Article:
What is melasma?

Melasma, also called chloasma, is a type of hyperpigmentation, a common skin condition characterized by the appearance of symmetrical, dark brown or grayish patches on the skin. It is not a harmful condition but can affect the appearance of the skin.

These spots usually appear on the areas most exposed to the sun, such as the face, neck, arms and décolleté. It is more common in women during pregnancy and in people with darker skin tones.

Causes of melasma

This type of spots are caused by an increased production of melanin, which is the skin pigment in people. Currently, the causes of this increase are not entirely clear, although there are several factors that contribute to its development, such as hormonal factors, sun exposure and genetic factors.

  • Sun exposure. Ultraviolet (UV) radiation emitted by the sun is a trigger for melasma, as prolonged exposure can stimulate melanin production in the skin, leading to hyperpigmentation.
  • Hormonal factors. Pregnancy and the use of oral contraceptives are associated with an increased predisposition to melasma. About 15% of pregnant women suffer from melasma. And between 10% and 25% of women taking oral contraceptives suffer from melasma.
  • Genetic factors. If you have direct relatives who have suffered from melasma, there is an increased risk of developing the condition.

Types of melasma

Melasma manifests itself in three main patterns, depending on the depth of the patch:

  1. Epidermal melasma: in epidermal melasma, hyperpigmentation is found in the epidermis, the most superficial layer of the skin. It is the most common type of melasma.
  2. Dermal melasma: in this case, the hyperpigmentation is located in the dermis, the deepest layer of the skin. It is the most resistant type to treatment.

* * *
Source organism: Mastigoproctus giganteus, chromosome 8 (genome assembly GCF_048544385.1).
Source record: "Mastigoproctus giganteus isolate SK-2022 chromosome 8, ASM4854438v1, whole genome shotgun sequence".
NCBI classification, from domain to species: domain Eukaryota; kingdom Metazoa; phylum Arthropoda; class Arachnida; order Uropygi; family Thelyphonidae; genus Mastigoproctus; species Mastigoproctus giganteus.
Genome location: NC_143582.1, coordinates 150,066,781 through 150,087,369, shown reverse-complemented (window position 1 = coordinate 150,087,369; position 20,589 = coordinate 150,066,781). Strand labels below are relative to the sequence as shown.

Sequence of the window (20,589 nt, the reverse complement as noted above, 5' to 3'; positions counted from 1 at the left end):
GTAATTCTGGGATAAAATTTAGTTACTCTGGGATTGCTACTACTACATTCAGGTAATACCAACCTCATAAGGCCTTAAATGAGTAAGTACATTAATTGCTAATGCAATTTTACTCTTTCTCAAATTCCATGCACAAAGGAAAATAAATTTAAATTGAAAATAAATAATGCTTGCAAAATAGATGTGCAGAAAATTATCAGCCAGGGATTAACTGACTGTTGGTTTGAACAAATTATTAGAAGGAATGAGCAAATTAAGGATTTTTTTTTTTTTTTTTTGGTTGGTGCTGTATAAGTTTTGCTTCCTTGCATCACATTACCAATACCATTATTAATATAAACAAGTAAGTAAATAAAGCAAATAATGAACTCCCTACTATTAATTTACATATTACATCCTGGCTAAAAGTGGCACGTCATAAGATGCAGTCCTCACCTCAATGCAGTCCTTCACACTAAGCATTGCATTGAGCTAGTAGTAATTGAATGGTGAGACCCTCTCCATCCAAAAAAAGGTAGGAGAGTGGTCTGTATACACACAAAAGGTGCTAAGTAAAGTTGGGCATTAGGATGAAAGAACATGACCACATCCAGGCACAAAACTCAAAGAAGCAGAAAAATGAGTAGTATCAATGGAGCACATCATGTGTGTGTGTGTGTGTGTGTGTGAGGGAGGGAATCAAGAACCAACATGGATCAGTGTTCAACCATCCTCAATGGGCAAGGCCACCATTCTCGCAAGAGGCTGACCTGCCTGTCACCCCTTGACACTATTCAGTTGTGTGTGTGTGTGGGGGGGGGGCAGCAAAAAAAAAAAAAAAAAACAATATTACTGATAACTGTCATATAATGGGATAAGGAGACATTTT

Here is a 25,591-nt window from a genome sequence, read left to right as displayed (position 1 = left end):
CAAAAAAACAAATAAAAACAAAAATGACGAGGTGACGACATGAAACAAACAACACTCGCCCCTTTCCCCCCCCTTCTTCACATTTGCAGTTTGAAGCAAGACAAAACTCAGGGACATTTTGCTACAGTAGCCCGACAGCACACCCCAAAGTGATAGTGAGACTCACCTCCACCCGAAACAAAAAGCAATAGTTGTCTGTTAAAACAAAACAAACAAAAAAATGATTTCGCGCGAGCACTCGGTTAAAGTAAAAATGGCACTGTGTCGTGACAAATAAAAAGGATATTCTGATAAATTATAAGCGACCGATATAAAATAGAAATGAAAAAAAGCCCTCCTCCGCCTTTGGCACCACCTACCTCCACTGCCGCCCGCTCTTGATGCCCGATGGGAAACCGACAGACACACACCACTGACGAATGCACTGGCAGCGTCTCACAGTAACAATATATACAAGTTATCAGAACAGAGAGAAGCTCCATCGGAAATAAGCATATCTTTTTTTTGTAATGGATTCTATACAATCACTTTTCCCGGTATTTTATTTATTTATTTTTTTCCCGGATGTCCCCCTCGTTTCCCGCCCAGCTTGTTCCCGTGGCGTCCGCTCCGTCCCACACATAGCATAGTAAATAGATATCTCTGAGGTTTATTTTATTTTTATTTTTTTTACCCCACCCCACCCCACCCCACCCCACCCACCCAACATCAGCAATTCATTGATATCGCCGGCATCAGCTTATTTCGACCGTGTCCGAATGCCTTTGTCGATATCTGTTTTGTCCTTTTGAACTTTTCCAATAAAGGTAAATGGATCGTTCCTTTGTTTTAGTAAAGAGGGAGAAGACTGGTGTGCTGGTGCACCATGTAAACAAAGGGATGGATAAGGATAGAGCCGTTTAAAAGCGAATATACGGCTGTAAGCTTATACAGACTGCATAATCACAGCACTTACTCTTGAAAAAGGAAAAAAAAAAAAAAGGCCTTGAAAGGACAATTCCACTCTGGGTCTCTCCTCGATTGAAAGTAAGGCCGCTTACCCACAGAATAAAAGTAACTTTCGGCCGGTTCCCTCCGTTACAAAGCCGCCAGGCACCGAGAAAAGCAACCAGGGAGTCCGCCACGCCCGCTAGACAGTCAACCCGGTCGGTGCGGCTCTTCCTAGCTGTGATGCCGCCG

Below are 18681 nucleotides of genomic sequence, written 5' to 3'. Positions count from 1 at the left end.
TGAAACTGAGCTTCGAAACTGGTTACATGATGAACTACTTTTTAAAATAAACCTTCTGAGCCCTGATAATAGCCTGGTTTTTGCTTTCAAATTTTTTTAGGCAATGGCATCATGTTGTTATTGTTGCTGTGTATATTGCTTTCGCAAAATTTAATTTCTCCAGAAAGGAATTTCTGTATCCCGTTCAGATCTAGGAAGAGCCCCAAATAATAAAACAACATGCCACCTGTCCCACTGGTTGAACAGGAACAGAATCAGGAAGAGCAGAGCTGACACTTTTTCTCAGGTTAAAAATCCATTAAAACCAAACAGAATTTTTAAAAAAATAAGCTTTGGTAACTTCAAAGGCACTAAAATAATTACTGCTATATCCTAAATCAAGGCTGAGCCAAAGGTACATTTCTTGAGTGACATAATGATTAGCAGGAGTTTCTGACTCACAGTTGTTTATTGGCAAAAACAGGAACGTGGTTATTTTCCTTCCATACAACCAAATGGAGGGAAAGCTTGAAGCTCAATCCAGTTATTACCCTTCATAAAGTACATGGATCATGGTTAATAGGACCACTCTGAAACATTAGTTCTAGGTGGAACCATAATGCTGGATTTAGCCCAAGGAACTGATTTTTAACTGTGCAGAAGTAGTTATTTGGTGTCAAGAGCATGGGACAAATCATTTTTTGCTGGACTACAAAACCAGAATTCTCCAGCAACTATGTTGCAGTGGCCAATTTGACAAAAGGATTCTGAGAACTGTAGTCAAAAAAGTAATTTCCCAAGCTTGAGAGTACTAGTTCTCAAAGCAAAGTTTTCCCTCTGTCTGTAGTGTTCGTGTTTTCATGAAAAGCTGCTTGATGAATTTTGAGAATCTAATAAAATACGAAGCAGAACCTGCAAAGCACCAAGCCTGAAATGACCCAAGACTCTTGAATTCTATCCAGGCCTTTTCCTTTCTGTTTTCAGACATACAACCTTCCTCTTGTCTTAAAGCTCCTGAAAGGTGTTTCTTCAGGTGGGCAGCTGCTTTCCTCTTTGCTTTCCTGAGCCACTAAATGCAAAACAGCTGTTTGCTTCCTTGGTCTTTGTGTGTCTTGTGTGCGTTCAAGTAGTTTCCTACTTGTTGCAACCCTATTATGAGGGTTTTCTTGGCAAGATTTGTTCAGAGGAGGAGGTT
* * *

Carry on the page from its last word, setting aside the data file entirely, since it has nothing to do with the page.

3. Mixed melasma: here the stain combines dermal and epidermal depth.

How to prevent melasma

As one of the main causes is sun exposure, one of the best ways to reduce the risk of melasma is to protect the skin from the sun and ultraviolet (UV) light. For this, it is important to use high-quality sunscreens all year round. In addition, with an appropriate broad-spectrum sun protection factor (SPF) that blocks UVA and UVB light.

Sun lamps and tanning products can also affect the skin causing melasma. So these types of products should also be avoided.

Treatments to eliminate melasma

These stains can be lightened if the cause is eliminated. That is, if melasma spots are caused by excessive sun exposure, they can be lightened by avoiding sun exposure and using appropriate sun protection.

In the case of melasma related to pregnancy or oral contraceptive use, the spots may lighten or disappear after the pregnancy ends or contraceptive use is discontinued.

Melasma can be a persistent condition and, in some cases, may require long-term treatment in a combination of strategies, including sunscreens, depigmenting creams, chemical peels or laser treatments.

Commitment to quality

This text on melasma has been prepared by professional writers. In addition, we have relied on experts in medicine, engineering and aesthetics as a source of information, as well as specific studies to maintain the quality of what we publish.

At Sisneo Bioscience we are committed to publish truthful and contrasted information. And to update or correct it as soon as new knowledge becomes available.